Massachusetts Daily Collegian

A free and responsible press serving the UMass community since 1890

A free and responsible press serving the UMass community since 1890

Massachusetts Daily Collegian

A free and responsible press serving the UMass community since 1890

Massachusetts Daily Collegian

Morning Wood: UMass makes changes to undergraduate courses, removing STEM

Course registration looks a bit different this semester
Caroline O’Connor / Daily Collegian

Fall semester is right around the corner. With course registration having just opened, students are noticing some changes to the course offerings at the University of Massachusetts. The Morning Wood has inside information about some of the new changes coming to UMass next semester.

To the shock of many, biology was removed from the list of undergraduate programs. Faculty say this decision came from campus surveys, where their peers often refer to biology students as “insufferable.” Additionally, the geography major has been removed from the undergraduate programs for reasons that should be obvious.

Upon a routine check of the architecture on the UMass campus, architecture and other related majors have been removed. University faculty say this decision was based on “a strong desire to save future cities from the mess that is our campus.”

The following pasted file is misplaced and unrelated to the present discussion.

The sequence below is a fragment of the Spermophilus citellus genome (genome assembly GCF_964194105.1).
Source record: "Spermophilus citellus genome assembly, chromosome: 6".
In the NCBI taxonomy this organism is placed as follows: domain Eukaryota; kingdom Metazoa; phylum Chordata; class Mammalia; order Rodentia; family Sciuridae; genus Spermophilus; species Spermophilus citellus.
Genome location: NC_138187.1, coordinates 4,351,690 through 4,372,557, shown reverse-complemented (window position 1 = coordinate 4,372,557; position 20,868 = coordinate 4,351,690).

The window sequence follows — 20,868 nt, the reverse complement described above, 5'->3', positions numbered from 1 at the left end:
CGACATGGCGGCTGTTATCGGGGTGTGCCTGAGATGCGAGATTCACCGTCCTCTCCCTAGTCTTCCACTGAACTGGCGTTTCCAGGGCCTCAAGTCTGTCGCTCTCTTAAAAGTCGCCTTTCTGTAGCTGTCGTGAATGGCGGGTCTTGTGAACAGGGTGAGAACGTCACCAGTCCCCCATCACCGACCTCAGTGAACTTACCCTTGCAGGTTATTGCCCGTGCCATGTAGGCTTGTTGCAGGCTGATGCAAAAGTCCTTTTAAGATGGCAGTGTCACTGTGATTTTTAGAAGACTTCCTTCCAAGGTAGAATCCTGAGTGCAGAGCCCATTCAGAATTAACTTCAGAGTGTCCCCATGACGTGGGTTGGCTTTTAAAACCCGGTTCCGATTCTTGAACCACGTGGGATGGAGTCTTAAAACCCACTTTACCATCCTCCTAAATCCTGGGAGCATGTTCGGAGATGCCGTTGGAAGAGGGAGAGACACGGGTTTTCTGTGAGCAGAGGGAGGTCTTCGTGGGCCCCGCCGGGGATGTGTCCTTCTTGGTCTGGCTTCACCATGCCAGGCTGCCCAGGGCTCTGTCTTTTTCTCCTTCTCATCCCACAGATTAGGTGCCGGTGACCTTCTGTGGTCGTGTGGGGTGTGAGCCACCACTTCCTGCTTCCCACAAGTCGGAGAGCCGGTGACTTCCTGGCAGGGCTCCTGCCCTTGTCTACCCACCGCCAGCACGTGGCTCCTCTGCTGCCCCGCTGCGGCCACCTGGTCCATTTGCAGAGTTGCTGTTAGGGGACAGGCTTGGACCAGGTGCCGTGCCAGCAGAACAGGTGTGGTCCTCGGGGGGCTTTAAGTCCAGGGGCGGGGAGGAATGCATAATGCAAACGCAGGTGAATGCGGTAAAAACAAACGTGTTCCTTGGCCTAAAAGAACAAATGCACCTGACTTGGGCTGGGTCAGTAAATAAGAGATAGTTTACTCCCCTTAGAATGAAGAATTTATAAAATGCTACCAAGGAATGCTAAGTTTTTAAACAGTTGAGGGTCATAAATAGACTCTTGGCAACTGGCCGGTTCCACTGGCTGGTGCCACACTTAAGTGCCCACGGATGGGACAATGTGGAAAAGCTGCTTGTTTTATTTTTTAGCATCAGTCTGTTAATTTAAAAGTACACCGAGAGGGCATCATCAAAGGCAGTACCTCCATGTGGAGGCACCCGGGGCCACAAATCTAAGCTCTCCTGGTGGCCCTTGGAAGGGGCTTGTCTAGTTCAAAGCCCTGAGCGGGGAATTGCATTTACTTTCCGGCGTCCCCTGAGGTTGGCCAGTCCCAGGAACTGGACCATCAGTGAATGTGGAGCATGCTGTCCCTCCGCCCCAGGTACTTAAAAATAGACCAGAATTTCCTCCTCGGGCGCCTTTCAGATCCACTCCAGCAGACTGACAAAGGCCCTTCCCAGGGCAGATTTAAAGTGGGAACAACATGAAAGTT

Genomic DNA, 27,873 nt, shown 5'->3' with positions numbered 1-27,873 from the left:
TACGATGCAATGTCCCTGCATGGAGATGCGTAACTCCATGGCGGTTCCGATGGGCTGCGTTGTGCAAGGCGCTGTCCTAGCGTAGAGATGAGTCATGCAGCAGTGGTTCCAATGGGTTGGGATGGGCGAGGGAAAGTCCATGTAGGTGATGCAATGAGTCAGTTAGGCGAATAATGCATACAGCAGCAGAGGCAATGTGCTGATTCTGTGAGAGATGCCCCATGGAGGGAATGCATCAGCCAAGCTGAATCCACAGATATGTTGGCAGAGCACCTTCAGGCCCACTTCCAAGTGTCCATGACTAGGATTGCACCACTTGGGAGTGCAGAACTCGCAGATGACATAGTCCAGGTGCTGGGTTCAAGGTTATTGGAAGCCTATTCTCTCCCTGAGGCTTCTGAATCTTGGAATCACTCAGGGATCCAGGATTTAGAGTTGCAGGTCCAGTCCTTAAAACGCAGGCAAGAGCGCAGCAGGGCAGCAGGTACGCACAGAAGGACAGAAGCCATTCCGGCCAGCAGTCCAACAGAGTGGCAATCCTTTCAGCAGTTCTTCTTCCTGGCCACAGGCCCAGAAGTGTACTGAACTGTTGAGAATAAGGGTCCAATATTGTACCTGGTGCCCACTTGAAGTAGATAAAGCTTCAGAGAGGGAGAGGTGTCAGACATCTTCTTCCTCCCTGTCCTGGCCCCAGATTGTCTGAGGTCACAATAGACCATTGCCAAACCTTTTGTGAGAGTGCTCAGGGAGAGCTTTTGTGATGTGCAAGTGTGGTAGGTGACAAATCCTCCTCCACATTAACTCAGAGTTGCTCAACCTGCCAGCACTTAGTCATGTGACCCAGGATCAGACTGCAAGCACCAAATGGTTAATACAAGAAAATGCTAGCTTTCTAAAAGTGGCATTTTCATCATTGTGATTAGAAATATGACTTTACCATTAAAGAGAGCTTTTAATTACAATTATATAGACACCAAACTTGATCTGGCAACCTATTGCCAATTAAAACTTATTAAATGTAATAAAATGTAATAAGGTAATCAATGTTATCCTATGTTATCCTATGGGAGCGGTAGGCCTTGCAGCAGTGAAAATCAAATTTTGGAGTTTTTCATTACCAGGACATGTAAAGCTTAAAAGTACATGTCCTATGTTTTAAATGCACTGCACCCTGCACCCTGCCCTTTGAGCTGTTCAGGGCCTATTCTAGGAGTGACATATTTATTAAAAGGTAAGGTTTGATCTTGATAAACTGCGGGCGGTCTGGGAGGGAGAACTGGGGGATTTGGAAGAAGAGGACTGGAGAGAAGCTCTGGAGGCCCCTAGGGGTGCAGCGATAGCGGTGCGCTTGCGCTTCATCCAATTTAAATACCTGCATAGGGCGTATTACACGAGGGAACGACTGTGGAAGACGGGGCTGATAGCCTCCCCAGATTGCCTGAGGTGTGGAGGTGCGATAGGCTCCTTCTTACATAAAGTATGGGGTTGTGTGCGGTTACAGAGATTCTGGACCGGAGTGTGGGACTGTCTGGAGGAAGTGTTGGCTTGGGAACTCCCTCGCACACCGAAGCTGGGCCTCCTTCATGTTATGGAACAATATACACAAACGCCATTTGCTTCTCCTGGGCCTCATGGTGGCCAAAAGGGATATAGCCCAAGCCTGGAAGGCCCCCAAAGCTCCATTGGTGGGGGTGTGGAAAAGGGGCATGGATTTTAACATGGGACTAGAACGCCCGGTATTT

In an attempt to quell the STEM major superiority complex, Chancellor Kumble Subbaswamy signed off on getting rid of half of the STEM courses that were to be offered next semester, forcing STEM majors to take humanities courses with their “less intelligent” peers.

Morning Wood reporters reached out to several STEM students to comment on Chancellor Subbaswamy’s decision, but all of them refused to speak with journalists who don’t understand the intricacies and complexities of their course work.

Several Isenberg classes have also been taken away due to the extremely low demand and poor grades, such as business ethics and the entirety of the management major’s core classes.

Not all these edits have been negative. Several courses and majors have been added and expanded. The turfgrass management major, for example, has doubled in size from one person to two people. This news shocked many on campus, and caused a recent spike in google searches for, “what is turfgrass management?”

In an effort to return to its roots, UMass has added several classes, majors and concentrations to help students connect with the agriculture of the campus. Goose farming has been added as a concentration to the animal sciences major. Goose herding has been added as a class and is expected to be very successful in its first semester.

Goose whispering has been added as a general education course, required for both undergraduate and graduate students of all majors. In addition to this class, for the first time in UMass history, geese are allowed to register for classes. This comes in the wake of an effort by the university to integrate the geese into the campus community.

Morning Wood reporters reached out to the leader of the gaggle of geese to see how they felt about these new changes, who commented, “hoooooonnnkkkk,” and proceeded to chase reporters around the campus pond.

Though nothing is set in stone, we can expect these changes and many more to affect course registration for next semester. Students and geese are encouraged to take some extra time to review the course catalog on SPIRE before their registration date.

Humana Teas is a Morning Wood correspondent and can be found graduating with honors (what, like it’s hard?).

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